production point of view is the use of industrial ue gas as a CO2 not indicate the inuence of sulfur source and concentration on
source, since B. braunii tolerates [66] the sultes and bisultes that the lipid content or productivity. Although not reported in Table 2,
are usually present in the ue gas. It is corroborated by the fact iron usually as FeCl3 at concentrations up to 0.74 mM - decreases
that at the ue gas rate of 0.3 v/v/m, the biomass and lipid (with biomass productivity under nitrogen-decient conditions [57].
an oleic acid fraction of 55%) productivity for B. braunii increases Additionally, it increases the lipid productivity (with highest
2.9-fold and 3.7-fold, respectively, compared to cultures cultivated fractions of palmitic and oleic acids) of other B. braunii strains
with ambient air containing 10% CO2 [28]. However, using ue gas (TRG, KB, SK and PSU). Other elements such as potassium, mag-
for the B. braunii cultivation in seawater impacts the marine eco- nesium and zinc are known to have an impact on algae cultivation
system, coastal area shing, boating and ship trafc. but have not been reported to be signicant for B. braunii biomass
Wastewaters are promising B. braunii cultivation media due to and lipid productivities. By comparing these nutrient values with
their enhanced nitrate and mineral contents. As can be seen in the reported ones (Table 2), we can predict the optimal medium
Table 2, wastewaters are rich in various nitrogen sources, such as for both the biomass and lipid (rich in palmitic and oleic acid
nitrate, ammonium, and nitrite. An earlier investigation showed content) productivities. For example, efuent from a secondary
that B. braunii rst consumes the nitrogen sources with the domestic and untreated seafood wastewater treatment systems
highest concentration in the medium [44]. However, when their are optimal for B. braunii (LEM14) and B. braunii (UTEX 572), re-
concentrations are equivalent, ammonium and nitrate uptakes are spectively. Wastewaters can also be sources of organic carbon. The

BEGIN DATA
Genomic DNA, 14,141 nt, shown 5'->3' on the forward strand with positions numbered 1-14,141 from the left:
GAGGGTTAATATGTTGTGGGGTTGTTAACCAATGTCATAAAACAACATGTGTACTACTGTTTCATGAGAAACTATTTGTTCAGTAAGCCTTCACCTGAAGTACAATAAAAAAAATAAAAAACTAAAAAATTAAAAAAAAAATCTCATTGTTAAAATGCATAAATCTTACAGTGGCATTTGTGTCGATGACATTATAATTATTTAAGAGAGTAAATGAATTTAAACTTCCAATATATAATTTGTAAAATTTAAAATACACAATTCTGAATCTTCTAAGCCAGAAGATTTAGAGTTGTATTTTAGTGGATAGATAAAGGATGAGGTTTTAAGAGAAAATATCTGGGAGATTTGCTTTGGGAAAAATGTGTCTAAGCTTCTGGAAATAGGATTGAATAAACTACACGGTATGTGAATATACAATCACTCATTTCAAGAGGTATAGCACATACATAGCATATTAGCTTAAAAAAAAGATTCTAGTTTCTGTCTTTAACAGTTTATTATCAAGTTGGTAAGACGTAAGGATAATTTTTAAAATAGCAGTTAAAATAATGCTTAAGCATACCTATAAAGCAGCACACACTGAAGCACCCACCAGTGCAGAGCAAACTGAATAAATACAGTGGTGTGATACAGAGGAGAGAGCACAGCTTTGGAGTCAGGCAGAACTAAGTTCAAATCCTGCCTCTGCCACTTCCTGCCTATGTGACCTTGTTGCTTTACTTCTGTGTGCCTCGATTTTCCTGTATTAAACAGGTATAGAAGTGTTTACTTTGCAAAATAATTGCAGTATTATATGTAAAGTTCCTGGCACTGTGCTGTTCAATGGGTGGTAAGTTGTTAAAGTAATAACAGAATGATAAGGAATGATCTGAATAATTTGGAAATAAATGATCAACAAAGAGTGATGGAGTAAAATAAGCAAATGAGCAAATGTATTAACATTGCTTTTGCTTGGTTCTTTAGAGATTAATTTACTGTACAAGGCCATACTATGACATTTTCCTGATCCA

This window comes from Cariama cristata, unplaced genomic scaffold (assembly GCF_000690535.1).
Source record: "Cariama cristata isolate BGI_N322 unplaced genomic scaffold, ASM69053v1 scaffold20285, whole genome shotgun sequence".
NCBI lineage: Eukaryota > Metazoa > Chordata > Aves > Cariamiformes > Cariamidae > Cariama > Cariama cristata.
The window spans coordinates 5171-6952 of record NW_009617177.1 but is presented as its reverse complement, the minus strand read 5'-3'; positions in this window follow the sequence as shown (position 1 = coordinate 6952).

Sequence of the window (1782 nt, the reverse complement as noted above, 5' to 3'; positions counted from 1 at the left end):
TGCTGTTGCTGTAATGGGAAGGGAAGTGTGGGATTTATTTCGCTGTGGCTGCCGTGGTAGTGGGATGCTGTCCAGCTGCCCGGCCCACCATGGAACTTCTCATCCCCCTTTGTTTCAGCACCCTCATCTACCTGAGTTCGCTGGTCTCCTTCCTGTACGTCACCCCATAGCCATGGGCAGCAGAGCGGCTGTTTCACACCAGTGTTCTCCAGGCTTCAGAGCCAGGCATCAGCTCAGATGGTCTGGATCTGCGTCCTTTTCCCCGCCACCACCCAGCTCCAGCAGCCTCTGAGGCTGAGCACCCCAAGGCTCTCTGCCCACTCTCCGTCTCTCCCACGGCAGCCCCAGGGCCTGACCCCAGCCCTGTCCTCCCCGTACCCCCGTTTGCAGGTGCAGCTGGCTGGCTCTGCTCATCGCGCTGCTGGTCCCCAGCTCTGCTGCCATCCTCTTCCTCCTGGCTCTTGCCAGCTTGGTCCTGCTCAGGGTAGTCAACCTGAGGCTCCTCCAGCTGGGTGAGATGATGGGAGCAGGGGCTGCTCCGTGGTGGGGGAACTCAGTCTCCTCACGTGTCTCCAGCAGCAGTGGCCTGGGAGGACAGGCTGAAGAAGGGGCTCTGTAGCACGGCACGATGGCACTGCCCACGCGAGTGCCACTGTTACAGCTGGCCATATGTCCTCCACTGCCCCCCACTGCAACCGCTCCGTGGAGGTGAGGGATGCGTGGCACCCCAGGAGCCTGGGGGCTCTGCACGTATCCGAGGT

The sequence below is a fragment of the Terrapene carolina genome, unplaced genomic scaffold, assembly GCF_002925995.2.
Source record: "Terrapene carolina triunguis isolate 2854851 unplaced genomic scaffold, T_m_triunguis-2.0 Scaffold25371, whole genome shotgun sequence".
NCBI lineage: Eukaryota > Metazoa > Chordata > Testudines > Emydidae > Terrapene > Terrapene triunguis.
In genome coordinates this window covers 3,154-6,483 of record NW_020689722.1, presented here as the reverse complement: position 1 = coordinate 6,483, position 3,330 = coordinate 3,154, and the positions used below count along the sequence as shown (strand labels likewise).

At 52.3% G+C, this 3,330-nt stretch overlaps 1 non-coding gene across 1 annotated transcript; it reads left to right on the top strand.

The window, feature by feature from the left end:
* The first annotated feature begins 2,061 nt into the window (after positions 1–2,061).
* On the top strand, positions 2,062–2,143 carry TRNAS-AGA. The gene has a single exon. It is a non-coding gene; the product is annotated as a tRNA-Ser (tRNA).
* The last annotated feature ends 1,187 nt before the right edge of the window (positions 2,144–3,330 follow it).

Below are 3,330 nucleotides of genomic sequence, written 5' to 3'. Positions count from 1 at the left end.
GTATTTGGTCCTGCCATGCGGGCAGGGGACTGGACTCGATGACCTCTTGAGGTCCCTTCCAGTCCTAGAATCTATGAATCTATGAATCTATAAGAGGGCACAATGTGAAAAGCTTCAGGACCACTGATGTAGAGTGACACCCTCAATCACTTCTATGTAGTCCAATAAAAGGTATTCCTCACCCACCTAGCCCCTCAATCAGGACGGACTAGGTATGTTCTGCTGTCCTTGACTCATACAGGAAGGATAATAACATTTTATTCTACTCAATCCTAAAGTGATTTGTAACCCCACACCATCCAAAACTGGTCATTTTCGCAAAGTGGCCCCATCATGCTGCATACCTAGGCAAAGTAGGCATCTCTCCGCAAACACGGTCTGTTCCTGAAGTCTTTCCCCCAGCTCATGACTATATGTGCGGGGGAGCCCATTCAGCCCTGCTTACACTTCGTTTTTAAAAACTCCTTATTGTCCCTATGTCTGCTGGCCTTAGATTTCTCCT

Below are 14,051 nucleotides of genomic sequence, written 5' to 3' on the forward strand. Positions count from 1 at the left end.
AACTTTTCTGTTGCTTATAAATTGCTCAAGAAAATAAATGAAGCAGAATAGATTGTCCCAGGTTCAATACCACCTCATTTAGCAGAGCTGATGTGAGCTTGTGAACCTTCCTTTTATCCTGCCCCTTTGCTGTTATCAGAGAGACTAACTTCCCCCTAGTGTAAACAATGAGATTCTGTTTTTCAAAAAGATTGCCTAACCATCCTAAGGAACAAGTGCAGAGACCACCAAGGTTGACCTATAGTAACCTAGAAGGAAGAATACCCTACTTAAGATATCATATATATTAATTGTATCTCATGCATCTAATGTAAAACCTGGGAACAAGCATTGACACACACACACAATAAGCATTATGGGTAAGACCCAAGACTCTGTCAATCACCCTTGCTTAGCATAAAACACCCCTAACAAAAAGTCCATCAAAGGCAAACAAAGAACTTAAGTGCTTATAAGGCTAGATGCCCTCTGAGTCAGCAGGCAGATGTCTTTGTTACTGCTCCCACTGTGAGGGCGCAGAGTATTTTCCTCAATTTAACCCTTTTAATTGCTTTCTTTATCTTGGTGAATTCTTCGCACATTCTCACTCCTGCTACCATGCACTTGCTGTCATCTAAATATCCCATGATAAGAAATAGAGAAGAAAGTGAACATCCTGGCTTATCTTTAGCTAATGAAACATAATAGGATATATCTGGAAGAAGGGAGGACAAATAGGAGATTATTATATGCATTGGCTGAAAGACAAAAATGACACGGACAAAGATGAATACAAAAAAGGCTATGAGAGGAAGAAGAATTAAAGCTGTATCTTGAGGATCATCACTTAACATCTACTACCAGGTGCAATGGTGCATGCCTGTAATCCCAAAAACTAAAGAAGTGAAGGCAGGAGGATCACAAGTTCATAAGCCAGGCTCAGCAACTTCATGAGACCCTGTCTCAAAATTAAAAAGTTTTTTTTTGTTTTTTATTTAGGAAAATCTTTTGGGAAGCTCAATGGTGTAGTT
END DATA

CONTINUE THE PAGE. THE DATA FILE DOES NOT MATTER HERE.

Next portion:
prioritized [67]. Furthermore, low nitrate levels in the nutrient cultivation of B. braunii in a molasses wastewater produced 1.3 and
medium (below 0.04 mM) lead to lower B. braunii biomass growth 1.2 times more biomass and lipids compared to photoautotrophic
rates, higher lipid content and lower lipid productivity of growth [44]. From the environmental point of view, the effect can
0.090 day  1, 63% and 0.009 (g/(L day)), respectively [25]. This be enhanced by adding both organic and inorganic carbon sources
lower biomass production has a negative effect at industrial levels, when cultivating B. braunii, which can solve the wastewater and
where lipid productivity is more important than lipid content [21]. industrial exhaust gasses problems. For instance, the CO2 supply in
High B. braunii (UTEX 572) biomass growth rates and lipid pro- a BG-11 medium enriched with glucose provides higher biomass
ductivities of 0.159 day  1 and 0.019 g/(L day), respectively can be and lipid yields [69].
achieved at a moderate nitrate concentration of 0.37 mM [25]. The optimal biomass and lipid productivities in synthetic and
However, a B. braunii (KMITL 2) strain showed a lower lipid pro- natural media can be obtained by controlling several para-
ductivity rate of 0.004 g/(L day) [64] with an almost equal nitrate meters: temperature, pH, light and mixing. Excepting two strains

Table 2
Common chemical composition and nutrient concentrations of various wastewaters (mg/L).

Ion Efuent from a secondary domestic Efuent from a secondary urban Mixa of carpet industry wastewaters Secondary seafood processing
wastewater treatment system wastewater treatment system and sewage plant wastewaterb

Untreated Treated

Na 28.98 112.1133.4 117.8151.5
NH4 12.76 15.00 17.5825.85 0.573.61 4.6
K 7.99 7.7510.32 9.7410.17
Mg2 2.63 13.8220.78 11.2813.21
Zn2 0.71 o0.05 0.030.13 0.170.18
NO3  0.2 0.90c 0.2128.13 1.393.91 24.1
PO43  2.00 11.50 20.3135.10 17.5921.95
Cl  1.70
SO42  4.21 86.96142-80 128.26182.10
References [39] [40] [43] [44]

Also contains small elemental phosphor and sulphur in both untreated and treated wastewater samples.
Also contains NO2  of 0.04 mg/L.
In total nitrogen content of 11.9 mg/L.
264 M.B. Tasi et al. / Renewable and Sustainable Energy Reviews 64 (2016) 260270

Table 3
Comparison between typical microalgae cultivation systems.

Open systems Closed systems Hybrid systems

Advantages 1. Relatively cheap 1. High biomass productivities 1. Minimal contamination due to controlled inoculum growth
2. Easy to clean 2. Suitable for outdoor cultures in the rst stage
3. Utilizes non-agricultural land 3. Good stirring 2. Sufcient seed supplies keep the preferred algal specie
4. Low energy inputs 4. Avoid water evaporation (s) dominant
5. Easy maintenance 5. Well controlled culture conditions
6. Easy to scale-up 6. Permits single strain culture
7. Increased the amount of light received
8. Lower level of contamination
Disadvantages 1. Low productivity 1. More expensive to construct and 1. Large-scale applications have been limited by the cost of the